Art Pollard -- STP Lotus Mk.56-Pratt & Whitney Turbine

All I know about this photo is that it's from the "Rex Mays 300".  This was an Indy car race held at Riverside in 1967-69.  These "wedgier" cars indicate that this photo and the next were probably shot at the 1969 event.

I know nothing about the "Rex Mays 300" events.  If you could ID the car and driver shown here and maybe educate me (and this website's audience) on these races:  Please email me!

(8-11-11)   Ron Falk  STP Racing Team, Assistant Crew Chief,  1963-1973

"The picture shown here is the STP Lotus Turbine Car Nr. 20.  The chassis is a Lotus Type 56, powered by a Pratt and Whitney ST6 Gas Turbine engine.  The car has 4 wheel drive, inboard brakes (Girling) and a chain drive “transfer” case with a center differential, splitting output to the front and rear differentials.  This photo was taken at the “Rex Mays 300”, Riverside Race track, November 1968, the last race of that season for Indy Cars.  The driver was the late Art Pollard.

Also in that race, was the team car, STP Lotus Turbine Nr. 60, driven by Joe Leonard until late in the race when Firestone wanted Mario Andretti to get in the car to gain points for the USAC Championship..  Three laps later, Mario crashed into Pollard in turn 9, taking both STP Lotus Turbines out of the race.   

Both of these STP Turbines, along with STP Lotus Turbine Nr. 70, driven by Graham Hill qualified and ran the Indy 500 in 1968, with Leonard sitting on the Pole and leading with 10 laps to go, when the engine “flamed out”.

Following Indy, Leonard and Pollard ran the rest of the USAC Indy series with their STP Turbines.   On your web page, you noted the “brake problem”.  When it became apparent that the brakes were insufficient for short tracks and road courses, we fitted the car with a 2nd set of brakes, mounted outboard on the uprights, resulting in 8 calipers and discs.  Even with this set-up, it was difficult to finish with any pad wear remaining.   Riverside was the last race, and the last time any turbine powered Indy Cars raced. 

The photo shown below, was taken in March, 1968 at Indianapolis, where Jim Clark was testing the car.  In the photo, left to right is Andy Granatelli, Jim Clark, and Parnelli Jones.  Clark was scheduled to race the car at Indy 500, but was killed in a Formula 2 race at Hokenheim, Germany in April."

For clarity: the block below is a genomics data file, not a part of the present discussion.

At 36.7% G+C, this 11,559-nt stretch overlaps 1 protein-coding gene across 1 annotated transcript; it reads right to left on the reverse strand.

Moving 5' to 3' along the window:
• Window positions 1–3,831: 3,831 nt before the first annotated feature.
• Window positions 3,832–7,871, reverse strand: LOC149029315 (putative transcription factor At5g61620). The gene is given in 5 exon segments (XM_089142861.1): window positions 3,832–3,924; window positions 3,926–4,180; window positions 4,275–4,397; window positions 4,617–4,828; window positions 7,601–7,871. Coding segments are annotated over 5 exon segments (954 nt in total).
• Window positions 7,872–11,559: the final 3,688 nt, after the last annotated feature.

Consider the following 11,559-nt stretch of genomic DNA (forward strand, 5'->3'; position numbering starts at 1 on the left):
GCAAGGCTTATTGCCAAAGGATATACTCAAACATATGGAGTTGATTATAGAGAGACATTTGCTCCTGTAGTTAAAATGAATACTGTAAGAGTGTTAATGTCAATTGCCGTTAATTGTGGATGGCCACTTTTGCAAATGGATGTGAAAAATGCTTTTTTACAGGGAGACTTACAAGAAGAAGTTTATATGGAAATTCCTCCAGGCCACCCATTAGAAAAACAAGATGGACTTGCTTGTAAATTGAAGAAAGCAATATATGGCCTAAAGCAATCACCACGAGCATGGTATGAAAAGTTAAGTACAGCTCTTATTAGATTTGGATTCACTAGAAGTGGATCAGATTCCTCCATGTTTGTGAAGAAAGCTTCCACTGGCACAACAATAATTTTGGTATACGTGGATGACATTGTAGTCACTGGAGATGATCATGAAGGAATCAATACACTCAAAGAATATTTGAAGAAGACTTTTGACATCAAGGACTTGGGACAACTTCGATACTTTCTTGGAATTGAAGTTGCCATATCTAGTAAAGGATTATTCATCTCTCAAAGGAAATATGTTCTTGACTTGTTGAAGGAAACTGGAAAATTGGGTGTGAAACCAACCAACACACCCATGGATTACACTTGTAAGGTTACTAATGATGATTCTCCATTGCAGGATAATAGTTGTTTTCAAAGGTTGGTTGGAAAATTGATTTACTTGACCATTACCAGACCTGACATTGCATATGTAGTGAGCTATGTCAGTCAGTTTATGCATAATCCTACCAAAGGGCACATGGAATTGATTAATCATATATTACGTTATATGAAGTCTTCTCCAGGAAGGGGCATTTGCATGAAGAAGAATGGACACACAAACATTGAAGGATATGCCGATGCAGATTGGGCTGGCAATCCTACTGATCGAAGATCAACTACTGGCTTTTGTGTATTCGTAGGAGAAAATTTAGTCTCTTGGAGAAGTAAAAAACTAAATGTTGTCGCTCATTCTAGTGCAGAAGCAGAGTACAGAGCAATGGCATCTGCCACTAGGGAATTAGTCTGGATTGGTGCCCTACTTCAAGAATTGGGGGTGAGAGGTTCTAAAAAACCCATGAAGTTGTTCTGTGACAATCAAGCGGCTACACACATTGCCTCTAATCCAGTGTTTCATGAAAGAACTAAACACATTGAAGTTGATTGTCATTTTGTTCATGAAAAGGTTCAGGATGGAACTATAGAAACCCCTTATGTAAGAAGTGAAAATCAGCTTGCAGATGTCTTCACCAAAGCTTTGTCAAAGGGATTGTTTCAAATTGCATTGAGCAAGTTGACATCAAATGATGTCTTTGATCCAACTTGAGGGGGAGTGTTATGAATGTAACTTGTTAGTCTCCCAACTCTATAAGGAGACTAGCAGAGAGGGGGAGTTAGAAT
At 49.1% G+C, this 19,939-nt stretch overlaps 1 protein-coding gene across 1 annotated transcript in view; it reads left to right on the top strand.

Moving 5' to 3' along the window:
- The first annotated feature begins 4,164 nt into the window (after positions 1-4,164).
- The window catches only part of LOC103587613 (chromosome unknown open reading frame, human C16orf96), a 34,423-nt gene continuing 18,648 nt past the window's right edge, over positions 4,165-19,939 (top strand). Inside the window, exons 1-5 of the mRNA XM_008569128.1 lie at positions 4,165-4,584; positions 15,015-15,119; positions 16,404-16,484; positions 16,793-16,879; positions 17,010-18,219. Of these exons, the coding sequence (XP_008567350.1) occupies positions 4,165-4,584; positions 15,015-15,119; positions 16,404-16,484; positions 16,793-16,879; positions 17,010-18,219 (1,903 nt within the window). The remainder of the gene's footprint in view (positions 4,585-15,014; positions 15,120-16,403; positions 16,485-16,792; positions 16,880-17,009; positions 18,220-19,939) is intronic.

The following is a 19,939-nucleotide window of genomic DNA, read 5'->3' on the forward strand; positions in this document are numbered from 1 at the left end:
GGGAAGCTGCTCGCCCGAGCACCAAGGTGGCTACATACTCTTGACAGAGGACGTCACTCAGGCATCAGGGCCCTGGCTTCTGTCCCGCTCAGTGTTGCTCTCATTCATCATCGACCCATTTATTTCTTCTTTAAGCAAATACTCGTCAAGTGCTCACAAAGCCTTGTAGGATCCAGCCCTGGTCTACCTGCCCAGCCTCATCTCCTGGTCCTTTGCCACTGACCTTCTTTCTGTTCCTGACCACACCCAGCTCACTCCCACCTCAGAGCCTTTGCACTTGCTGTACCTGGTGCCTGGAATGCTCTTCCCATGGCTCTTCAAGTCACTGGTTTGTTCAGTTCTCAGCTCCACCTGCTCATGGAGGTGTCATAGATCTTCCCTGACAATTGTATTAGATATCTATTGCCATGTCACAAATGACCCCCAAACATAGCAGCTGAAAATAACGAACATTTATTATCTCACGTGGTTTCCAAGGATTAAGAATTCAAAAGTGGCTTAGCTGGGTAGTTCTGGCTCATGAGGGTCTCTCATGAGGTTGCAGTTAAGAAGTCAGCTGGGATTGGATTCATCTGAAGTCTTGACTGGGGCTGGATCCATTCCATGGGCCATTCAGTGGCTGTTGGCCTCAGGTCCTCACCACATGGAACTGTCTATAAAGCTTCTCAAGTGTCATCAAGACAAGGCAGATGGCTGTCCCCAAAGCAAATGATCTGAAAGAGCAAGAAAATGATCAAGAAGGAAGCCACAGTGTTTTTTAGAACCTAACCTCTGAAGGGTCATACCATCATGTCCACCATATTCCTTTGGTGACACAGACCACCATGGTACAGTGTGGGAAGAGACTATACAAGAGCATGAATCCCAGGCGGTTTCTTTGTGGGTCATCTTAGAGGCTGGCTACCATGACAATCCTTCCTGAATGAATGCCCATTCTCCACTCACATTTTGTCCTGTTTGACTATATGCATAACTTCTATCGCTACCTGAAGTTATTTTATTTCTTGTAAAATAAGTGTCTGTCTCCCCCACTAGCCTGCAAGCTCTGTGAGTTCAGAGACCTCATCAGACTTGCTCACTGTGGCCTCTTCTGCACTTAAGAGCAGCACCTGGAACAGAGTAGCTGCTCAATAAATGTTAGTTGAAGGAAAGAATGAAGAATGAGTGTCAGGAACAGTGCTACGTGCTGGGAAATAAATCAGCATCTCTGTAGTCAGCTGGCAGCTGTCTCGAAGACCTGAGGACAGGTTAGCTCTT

1-20-10)   From historic racer Eric Bernhard:

"Isn't this the Granatelli/STP turbine car? If so, driven by Parnelli Jones?"

(1-20-10)   From your webmaster:

"Did they run the turbine cars on road courses?"

(1-21-10)   From Eric Bernhard:

"I didn't know they did, but all the publicity was about dominating and then losing at Indy. The the shape got my attention, and then there is what seems to be the "jet" exhaust on the rear deck. I cannot imagine that the car in the picture could be anything else."

"Tested by Jim Clark, who would have guessed? This sure looks like the car." 
(1-21-10)   From website visitor John Slater:

"The Lotus Turbines were raced only in 1968,  after which USAC essentially banned them. 

Art Pollard used the number 20

'In the final race of the 1968 season and of the turbine era, Art qualified the STP Lotus Turbine 10th but crashed after he was hit by teammate Mario Andretti in Joe Leonard's #60 STP Turbine on the 63rd lap, eliminating both cars.' 

The results for the race.

I bet the picture of #60 was taken during practice, with Joe shaking down the car.  Mario usually sat pretty low in his cockpits,  not so in this picture.  Pictures of Joe in this car at other 1968 races look similar to this one. 

Note:  Mario's original car retired and he took over Leonard's car and pretty much immediately crashed with Pollard!  It would be a rare photo that caught Mario at the wheel of this car!

'At Riverside, Leonard qualified 3rd and was running a steady 5th before handing the car over to Andretti, who then crashed it'.  (Lotus Mk.56 thread from the "Nostalgia Forum".) 

Mario used a light colored helmet: Tremblant 1967, and Labatt Indy 200 1968.

The Pratt&Whitney turbine in the Lotus 56 was used in helicopters and stationary power supplies.  As an engineer,  I always wonder how they dealt with turbine lag.  And Indy, and on ovals,  this might be controllable.  But on road courses I imagine you needed to use the brakes in corners to 'wind-up' the engine.

I saw these cars race in Milwaukee.  They qualified well,  but got jumped at the start.  In the 200 mile race, early domination disappeared,  and retirement was from 'brake failure'.

Cutaway of Lotus 56."

More comments?    Please email me

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